Boeing ruling creates more trade turbulence

Last week’s ruling from the World Trade Organisation that Airbus benefitted from illegal subsidies is yet another piece of bad news for Europe. Tariffs are coming.

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  1. Garry White

Last week’s ruling from the World Trade Organisation (WTO) that Airbus benefitted from illegal subsidies is yet another piece of bad news for Europe. It will allow the US to legitimately raise tariffs on $7.5bn (£6.1bn) of goods imported from the continent, a move sure to please Donald Trump. However, it could also embolden the president to embrace tariffs as an ongoing state of affairs – and there is a strong chance any tit-for-tat response from Brussels could push the president towards the imposition of auto tariffs. This will damage the Eurozone economy significantly, particularly Germany. However, ultimately, the big loser is likely to be the consumer, with air travel getting more expensive in the next few years if some sort of resolution can’t be found.

The dispute about state aid for Airbus has been rumbling on at the WTO for the last 15 years. However, the trade organisation issued its ruling last week allowing tariffs to be raised. It is sheer co-incidence that the self-proclaimed “Tariff Man” currently occupies the White House. The US will now slap 25% tariffs on EU goods including single-malt Scotch whisky, French wine and Italian cheese. Trade barriers will also be raised on UK-made sweaters, cashmere items and wool clothing, as well as olives from France, Germany and Spain. These could be raised as soon as 18 October.

In parallel

There is a parallel case being assessed at the WTO relating US state aid provided to Boeing. The EU has challenged various US federal, state and local subsidies that benefit the Seattle-based aircraft maker. These amount to $5bn to $6bn in WTO-inconsistent subsidies disbursed between 1989 and 2006. In March 2013, the EU estimated that subsidies granted to Boeing after 2006 amounted to billions of additional dollars. However, a ruling on this case, which is likely to allow the EU to raise tariffs on US goods, is unlikely to be resolved until early next year. However, Brussels has threatened to retaliate similarly against this near-term tariff threat.

Earlier this week, US Secretary of State Mike Pompeo was handed a large wedge of Parmesan cheese by an Italian journalist at a press conference in Rome with Italian Prime Minister Giuseppe Conte. It was a protest at the potential imposition of tariffs on Italian food a few hours before the WTO ruling. Cheese has already been used as a significant trade weapon by Russia and, after five years of a ban, the impact of tariffs on such food can clearly be seen. The biggest loser, as in all tariff situations, is the consumer.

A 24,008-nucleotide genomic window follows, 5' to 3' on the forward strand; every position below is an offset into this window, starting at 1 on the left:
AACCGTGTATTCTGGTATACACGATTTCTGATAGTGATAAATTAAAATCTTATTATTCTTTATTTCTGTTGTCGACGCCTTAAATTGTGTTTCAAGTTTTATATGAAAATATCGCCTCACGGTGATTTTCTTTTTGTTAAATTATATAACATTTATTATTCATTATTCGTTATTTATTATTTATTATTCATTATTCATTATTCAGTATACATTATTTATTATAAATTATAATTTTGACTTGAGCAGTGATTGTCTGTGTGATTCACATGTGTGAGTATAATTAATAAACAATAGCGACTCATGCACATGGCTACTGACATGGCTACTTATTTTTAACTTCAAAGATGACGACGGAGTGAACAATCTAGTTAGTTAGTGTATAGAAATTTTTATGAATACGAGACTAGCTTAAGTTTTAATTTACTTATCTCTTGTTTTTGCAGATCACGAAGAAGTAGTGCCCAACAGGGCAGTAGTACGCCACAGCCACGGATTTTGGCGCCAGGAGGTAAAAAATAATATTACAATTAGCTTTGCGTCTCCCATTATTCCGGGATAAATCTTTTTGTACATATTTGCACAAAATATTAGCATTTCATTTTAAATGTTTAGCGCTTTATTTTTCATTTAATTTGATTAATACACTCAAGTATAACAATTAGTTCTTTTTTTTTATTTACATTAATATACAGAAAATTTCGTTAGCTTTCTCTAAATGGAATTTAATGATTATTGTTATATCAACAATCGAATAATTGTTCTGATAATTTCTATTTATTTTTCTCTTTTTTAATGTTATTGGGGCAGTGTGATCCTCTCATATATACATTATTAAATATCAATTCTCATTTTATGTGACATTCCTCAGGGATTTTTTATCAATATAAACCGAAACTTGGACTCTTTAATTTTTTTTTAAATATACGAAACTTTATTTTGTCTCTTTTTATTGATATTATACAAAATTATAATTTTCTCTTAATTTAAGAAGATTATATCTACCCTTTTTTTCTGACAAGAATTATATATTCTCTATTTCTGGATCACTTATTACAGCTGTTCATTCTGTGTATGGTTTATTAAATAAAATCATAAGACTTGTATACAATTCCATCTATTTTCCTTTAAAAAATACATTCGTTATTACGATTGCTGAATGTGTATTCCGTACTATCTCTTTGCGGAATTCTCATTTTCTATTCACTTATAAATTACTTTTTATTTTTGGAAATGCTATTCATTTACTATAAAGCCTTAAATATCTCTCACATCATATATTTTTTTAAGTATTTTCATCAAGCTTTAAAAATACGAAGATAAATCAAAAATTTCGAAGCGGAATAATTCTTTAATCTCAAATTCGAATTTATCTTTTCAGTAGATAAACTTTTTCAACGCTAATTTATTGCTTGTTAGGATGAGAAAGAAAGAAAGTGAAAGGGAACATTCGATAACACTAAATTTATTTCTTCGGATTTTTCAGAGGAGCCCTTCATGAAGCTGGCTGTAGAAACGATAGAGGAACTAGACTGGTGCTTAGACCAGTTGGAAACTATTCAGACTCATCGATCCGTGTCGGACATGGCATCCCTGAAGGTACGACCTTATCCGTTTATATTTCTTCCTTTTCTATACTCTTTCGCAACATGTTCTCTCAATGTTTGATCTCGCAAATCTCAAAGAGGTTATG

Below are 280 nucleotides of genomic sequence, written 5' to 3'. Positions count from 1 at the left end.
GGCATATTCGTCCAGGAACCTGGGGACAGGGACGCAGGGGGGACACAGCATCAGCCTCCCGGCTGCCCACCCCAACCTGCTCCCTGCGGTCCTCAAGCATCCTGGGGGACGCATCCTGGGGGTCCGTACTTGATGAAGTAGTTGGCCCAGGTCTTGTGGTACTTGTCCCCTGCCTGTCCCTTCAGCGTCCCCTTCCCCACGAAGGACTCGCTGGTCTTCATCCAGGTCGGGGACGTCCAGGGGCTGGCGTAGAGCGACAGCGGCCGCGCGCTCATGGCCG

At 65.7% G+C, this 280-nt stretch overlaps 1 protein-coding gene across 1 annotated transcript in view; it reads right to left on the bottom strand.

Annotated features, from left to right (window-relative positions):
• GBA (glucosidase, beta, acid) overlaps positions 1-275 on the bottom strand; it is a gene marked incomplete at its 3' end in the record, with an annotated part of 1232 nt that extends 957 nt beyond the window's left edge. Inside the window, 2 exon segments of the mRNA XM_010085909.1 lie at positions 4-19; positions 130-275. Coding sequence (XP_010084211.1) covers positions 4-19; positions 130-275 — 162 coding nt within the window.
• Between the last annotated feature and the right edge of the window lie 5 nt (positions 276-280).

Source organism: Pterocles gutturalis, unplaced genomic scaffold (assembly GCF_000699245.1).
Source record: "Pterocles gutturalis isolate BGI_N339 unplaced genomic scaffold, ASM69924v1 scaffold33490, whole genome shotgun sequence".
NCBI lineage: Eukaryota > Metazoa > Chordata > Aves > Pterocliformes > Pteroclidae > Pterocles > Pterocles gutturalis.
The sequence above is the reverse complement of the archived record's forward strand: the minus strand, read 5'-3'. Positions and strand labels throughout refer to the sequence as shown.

Cheese in Russia

Russia banned imports of some foreign foods five years ago in response to sanctions imposed after Vladimir Putin’s 2014 annexation of Crimea. Since then, there has been a sharp rise in food, with an extra $6.9bn a year now spent on food by Russians, and limited benefit in terms of increased production. Prices for goods affected by the embargo increased far more than the average for consumer goods, according to a study from Moscow’s New Economic School. This has resulted in more cheese production in Russia, benefitting domestic cheesemakers, but the sharp price rises mean Russians are buying less cheese. It’s not quite an “everybody loses” situation, but it is not far off.  There has been a modest gain in domestic production of food, but the boost to GDP this has provided has not made up for the increased prices to ordinary Russians.

Specialty cheese from Europe costs between $10 to $19 a pound at US retailers. If importers passed on the full cost of tariffs, the Cheese Importers Association of America (CIAA) estimates that European cheese prices would increase to $20 to $40 per pound. Consumers would probably balk at such price rises. It also noted that the $1bn of cheese imports being targeted for tariffs generates more than $3.5bn in revenue for other US businesses, including trucking companies, importers, supermarkets, and restaurants. Higher tariffs will eat into margins and would result in the loss of over 20,000 jobs, according to the CIAA.

Airline margins at risk

There is also a 10% tariff being put on Airbus’s planes, which could potentially be a problem for airlines that have ordered aircraft from the European group. Following the tariff announcement, Delta Air Lines warned that the move is damaging for the industry. “Imposing tariffs on aircraft that US companies have already committed to will inflict serious harm on US airlines, the millions of Americans they employ and the traveling public,” Delta said. Tariffs “will also reduce Delta’s profits.”

The fact that orders at Boeing have collapsed following the grounding of its best-selling 737 model following two horrific accidents means airlines already have difficulty getting new planes delivered relatively quickly. A significant increase in costs for an industry that runs on paper-thin margins can only result in rising costs for consumers. And Donald Trump is itching to slap tariffs on other European goods too. “The EU has taken advantage of the US on trade for many years. It will soon stop!” the President said in April. The Trump administration postponed any decision on auto tariffs in May this year, but it was likely merely a stay of execution. It appears the tariff war is now accelerating – and we consumers will ultimately be the main losers.

A version of this story appeared in Friday’s Daily Telegraph

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